SYDNEY: Australian super maxi Skandia maintained its narrow lead over New Zealand rival Zana in the Sydney-Hobart race yesterday as the leading boats neared the finish line after a rough crossing of Bass Strait.
High seas forced the retirement of 2000 winner Nicorette of Sweden earlier yesterday and also caused anxious moments for crews on the two leading boats, which have been engaged in a tense tactical battle throughout the 630 nautical mile race.
Skandia and Zana, two 30 metre (98 feet) carbon fibre boats, have been within sight of each other since Friday's start in Sydney Harbour and were expected to finish by about 5 am today (1800 GMT Sunday).
By 6 pm on Sunday (0600 GMT), Melbourne property developer Grant Wharington's blue-hulled Skandia led Zana by about two nautical miles off the island state of Tasmania and had about 90 miles to the finish line in the Derwent River in Hobart.
The two super maxis, the biggest boats ever to compete in the annual bluewater classic, had made the difficult Bass Strait crossing between the Australian mainland and Tasmania in rough seas and southwesterly headwinds of up to 30 knots overnight.
Conditions began to moderate later on Sunday, pushing back their forecast finish times.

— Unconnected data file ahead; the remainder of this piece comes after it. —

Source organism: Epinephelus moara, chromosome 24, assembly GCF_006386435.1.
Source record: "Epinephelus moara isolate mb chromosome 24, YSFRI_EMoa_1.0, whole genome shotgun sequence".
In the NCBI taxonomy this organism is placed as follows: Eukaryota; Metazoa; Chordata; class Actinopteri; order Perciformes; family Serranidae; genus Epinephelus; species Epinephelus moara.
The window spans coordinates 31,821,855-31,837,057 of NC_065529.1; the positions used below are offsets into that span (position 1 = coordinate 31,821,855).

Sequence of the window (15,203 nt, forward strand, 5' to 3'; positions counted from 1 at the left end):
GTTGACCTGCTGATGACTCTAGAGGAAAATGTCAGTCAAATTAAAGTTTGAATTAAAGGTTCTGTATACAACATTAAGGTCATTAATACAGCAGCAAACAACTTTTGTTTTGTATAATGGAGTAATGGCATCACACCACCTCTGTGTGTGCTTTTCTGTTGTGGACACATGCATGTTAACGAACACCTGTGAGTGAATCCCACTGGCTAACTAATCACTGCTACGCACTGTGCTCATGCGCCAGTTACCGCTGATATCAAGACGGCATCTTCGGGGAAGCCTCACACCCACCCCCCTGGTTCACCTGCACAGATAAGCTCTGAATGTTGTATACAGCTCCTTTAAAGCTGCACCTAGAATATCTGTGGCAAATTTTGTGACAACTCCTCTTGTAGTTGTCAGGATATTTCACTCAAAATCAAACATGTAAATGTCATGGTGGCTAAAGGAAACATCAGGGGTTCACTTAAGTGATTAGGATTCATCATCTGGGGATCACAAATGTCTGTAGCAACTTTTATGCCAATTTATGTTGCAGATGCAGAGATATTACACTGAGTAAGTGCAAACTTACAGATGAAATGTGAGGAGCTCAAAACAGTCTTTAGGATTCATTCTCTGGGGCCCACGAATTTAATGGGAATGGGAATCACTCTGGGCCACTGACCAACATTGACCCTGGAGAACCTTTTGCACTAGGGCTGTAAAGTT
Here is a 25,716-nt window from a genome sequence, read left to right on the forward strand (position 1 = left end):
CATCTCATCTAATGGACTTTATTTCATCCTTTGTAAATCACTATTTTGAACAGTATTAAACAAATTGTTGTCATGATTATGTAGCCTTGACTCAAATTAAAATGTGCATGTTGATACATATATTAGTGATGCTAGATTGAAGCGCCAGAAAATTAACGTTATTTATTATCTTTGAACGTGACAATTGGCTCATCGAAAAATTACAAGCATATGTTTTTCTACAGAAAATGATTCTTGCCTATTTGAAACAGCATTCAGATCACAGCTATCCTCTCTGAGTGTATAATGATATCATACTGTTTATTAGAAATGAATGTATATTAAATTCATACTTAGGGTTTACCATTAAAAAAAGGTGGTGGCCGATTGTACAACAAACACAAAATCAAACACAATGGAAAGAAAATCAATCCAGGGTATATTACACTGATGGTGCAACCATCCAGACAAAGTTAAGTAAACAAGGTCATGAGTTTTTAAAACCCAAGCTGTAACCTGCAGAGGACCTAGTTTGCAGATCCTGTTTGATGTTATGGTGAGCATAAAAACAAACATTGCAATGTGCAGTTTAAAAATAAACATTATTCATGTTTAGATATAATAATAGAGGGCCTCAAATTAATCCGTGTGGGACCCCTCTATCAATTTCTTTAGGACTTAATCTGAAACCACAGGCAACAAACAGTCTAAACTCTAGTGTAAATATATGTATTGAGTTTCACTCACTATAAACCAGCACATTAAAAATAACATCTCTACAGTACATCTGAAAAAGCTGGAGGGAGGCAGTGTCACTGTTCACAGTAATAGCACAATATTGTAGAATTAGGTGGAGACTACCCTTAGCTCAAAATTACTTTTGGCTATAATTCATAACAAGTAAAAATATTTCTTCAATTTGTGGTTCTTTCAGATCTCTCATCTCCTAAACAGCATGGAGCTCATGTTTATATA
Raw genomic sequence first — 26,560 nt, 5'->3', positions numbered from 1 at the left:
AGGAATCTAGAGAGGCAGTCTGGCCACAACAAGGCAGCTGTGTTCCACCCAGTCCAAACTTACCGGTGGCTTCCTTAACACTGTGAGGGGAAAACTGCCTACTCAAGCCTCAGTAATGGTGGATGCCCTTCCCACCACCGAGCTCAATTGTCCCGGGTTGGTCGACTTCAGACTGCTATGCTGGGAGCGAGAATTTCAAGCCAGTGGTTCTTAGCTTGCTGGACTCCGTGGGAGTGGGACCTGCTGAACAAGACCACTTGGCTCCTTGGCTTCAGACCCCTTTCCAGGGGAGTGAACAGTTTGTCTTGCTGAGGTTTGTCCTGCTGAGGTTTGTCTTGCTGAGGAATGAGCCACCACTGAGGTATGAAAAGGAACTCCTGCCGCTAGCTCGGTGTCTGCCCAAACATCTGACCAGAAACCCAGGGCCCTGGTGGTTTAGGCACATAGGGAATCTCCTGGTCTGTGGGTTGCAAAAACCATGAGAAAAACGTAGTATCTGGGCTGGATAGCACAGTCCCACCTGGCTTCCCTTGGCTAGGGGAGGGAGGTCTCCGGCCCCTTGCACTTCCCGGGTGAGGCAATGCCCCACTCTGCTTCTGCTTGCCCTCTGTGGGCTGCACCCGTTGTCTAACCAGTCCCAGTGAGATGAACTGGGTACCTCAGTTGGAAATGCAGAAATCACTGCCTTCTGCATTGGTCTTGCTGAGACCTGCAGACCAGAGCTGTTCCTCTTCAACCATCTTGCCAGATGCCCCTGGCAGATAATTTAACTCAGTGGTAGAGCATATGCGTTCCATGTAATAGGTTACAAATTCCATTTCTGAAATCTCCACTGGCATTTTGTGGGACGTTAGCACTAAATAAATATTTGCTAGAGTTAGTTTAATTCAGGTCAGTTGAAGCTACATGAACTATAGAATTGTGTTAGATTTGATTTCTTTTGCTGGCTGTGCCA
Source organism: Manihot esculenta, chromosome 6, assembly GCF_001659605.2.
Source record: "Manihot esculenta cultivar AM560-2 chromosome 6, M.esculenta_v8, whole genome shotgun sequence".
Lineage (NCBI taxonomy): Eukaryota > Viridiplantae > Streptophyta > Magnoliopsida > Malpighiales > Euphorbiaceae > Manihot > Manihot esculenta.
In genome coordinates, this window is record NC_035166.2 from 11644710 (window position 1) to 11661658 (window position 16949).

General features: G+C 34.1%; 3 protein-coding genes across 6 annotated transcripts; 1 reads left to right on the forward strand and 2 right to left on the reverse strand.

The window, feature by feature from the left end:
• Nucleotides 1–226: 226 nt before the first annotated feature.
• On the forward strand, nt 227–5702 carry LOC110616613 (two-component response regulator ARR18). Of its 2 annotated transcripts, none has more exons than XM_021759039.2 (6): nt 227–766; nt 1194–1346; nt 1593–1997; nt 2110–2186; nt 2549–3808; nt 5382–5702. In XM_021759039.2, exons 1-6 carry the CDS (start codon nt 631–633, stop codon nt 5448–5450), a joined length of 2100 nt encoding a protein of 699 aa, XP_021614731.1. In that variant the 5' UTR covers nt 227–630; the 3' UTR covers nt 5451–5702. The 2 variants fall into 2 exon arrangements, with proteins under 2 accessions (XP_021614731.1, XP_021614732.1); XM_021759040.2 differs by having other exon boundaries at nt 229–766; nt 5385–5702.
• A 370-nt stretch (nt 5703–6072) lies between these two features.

Australian downwind flyer Grundig was still setting a surprisingly good pace despite the prevailing headwinds and remained in third place.
Skandia sailing master Ian Walker described the Bass Strait crossing as horrendous and said the close battle with Zana was likely to continue all the way to the finish line, with the Derwent River well known for its fickle conditions.
Both boats will be locked together as they come up the Derwent River, Walker said. We are not confident that the Derwent River is going to be that friendly.
The crew on pre-race favourite Skandia made makeshift repairs earlier yesterday using screwdrivers to jam closed cracks which had appeared in a carbon fibre steering pillar.
Wharington's boat was also lucky to survive unscathed after it hit a huge sunfish in Bass Strait on Saturday.
The rough Bass Strait conditions however ended Nicorette's race, the Swedish maxi pulling out early on Sunday when its sophisticated new canting, or swinging, keel and hull suffered substantial damage in three-metre (10 feet) seas overnight.
Nicorette owner and skipper Ludde Ingvall said the boat might have been able to continue but he believed it was safer to turn around and head for coastal town of Eden on the mainland.
Naturally everybody's very disappointed, but I think everybody is also in agreement that from a safety point of view there is no purpose in taking an unnecessary risk, Ingvall told Australian Broadcasting Corp radio.
Nicorette, which survived despite being knocked flat by a water spout during the 2001 race, was fourth when it retired.
It was the second boat to pull out at sea, with the fleet now standing at 54.
Sydney 10-metre (38 feet) Dodo withdrew late on Saturday with mainsail damage, while small Australian yacht Strewth was unable to make the start because of a broken starter motor. Reuters